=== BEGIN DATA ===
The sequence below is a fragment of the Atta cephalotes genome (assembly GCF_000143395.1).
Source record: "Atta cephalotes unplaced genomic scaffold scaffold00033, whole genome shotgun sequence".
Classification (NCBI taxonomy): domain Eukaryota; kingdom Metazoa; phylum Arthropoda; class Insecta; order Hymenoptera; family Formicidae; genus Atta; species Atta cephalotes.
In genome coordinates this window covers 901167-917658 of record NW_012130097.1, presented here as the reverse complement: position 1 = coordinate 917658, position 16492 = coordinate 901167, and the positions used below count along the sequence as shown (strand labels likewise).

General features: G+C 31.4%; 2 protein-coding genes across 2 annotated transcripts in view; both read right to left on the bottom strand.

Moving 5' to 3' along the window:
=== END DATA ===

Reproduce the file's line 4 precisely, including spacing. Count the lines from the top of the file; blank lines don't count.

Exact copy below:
In genome coordinates this window covers 901167-917658 of record NW_012130097.1, presented here as the reverse complement: position 1 = coordinate 917658, position 16492 = coordinate 901167, and the positions used below count along the sequence as shown (strand labels likewise).